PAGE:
Figure 1 shows sentiment analysis via editorial media (also see Appendix Figure 1 to see examples of editorial media). Keywords which fell in category of each sentiment are discussed below:

Table 2. Top searched keywords on editorial and social media in developing countries e.g., USA along with the growth % in 2016-17 compared to 2015-16.

Source: Google trends, 2018

Figure 1. Global sentiment analysis via editorial media―2016-17. Source: Editorial media data obtained from Perspectory Media Insights.

Positive (53%)―Leading trends talked about these topics in relation to gluten free foods―organic food, marshmallows, reduce weight, oatmeal, Cheerios, Arrowroot, Peanut butter cookie, King Arthur floor, Panera bread, cider, doughnut, almond meal, quinoa, Dunkin Donuts, high energy level, improves skin and overall health, getting slim, Amaranth.

Neutral (43%)―Leading trends were cookies, allergy, beer, bakery, bread, bun, recipes, cracker, ginger bread, pop-corn, Zucchini fritters, Oatmeal, pan cake, banana bread, pizza.

Negative (4%)―Leading trends were Fad, diabetes, lack of dietary fiber, essential nutrients, French fries, candies, high carbohydrates, irritable bowel syndrome, reduce Bifidobacterium and Lactobacillus, food labels, high cost [20] [21] .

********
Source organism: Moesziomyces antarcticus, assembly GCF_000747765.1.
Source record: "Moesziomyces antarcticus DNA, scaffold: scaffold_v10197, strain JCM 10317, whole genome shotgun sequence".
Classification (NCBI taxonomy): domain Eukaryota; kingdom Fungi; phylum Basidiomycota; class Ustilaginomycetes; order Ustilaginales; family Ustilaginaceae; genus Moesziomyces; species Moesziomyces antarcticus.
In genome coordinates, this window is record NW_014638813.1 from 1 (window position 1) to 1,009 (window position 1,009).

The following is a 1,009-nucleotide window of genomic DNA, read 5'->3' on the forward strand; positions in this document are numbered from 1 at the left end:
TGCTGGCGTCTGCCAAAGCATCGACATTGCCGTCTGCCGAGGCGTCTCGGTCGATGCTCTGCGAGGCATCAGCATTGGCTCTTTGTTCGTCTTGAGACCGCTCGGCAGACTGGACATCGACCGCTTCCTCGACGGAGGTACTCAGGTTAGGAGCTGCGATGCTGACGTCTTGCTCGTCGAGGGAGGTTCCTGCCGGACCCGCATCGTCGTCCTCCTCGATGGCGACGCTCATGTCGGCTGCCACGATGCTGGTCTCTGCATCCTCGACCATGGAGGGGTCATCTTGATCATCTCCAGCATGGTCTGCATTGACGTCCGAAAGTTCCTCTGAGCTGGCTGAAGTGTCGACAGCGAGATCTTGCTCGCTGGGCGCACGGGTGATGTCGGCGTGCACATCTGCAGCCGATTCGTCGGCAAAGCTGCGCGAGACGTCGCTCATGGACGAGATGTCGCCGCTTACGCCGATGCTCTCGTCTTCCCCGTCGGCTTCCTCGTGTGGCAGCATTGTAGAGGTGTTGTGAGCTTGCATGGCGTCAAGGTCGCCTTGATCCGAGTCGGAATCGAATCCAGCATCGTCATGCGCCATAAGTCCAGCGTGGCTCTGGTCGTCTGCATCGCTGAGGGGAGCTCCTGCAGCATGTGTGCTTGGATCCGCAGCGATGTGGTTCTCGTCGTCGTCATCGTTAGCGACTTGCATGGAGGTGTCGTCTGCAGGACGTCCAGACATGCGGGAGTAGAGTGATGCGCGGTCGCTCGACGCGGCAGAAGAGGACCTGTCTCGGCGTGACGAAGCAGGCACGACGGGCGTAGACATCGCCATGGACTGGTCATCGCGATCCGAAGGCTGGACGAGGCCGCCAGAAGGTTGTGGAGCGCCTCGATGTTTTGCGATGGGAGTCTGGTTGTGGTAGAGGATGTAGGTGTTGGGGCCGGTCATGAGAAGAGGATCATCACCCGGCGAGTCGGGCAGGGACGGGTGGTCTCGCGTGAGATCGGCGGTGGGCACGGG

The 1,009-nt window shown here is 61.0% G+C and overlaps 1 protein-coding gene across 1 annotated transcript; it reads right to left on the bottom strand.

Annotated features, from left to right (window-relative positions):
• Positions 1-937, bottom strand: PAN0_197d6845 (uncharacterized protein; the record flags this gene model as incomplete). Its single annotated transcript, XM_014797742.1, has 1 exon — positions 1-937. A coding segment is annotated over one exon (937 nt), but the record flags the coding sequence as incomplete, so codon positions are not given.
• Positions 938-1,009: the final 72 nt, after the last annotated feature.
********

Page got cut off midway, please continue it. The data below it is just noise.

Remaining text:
2) Sentiment analysis via social media

Figure 2 shows sentiment analysis via social media. Following trends were discovered in each category of sentiment analysis (also see Appendix Figure 2 to see examples of social media). Keywords which fell in category of each sentiment are discussed below:

Figure 2. Global sentiment analysis via social media―2016-17. Source: Social media data obtained from Perspectory Media Insights

Positive (32%)―Rice Krispies, gluten-free bakeries, dark chocolates, gluten-free oats, gluten-free travel and restaurants, gluten-free menu, fish & chips, choco chip cookies, gluten-free flour mixes, nut milk, coconut milk and gluten-free beer, McDonalds gluten-free menu.

Neutral (51%)―Dairy-Free & Vegan Options, Protein Bar, noodle soup, Tortilla Chips, beef and chips, pop-corn, Indian grains, ragi, millets, white rice, jowar, soy and rice flour, gluten-free cornflakes, pizza crust, bread, desserts, baking crust, cake, pan cake cookie.

Negative (17%)―Obesity, high sugar, high carbohydrate, taste, availability on nearby store, wheat contamination, lack of proteins and micro-nutrients, dough binding ability, expensive, skin rash, lactose intolerance and diabetes [20] [21] .

Figure 3 shows social analysis by channel. Mainly five channels were used to extract the data from social media namely Twitter, Facebook, Instagram, Blogs and Youtube.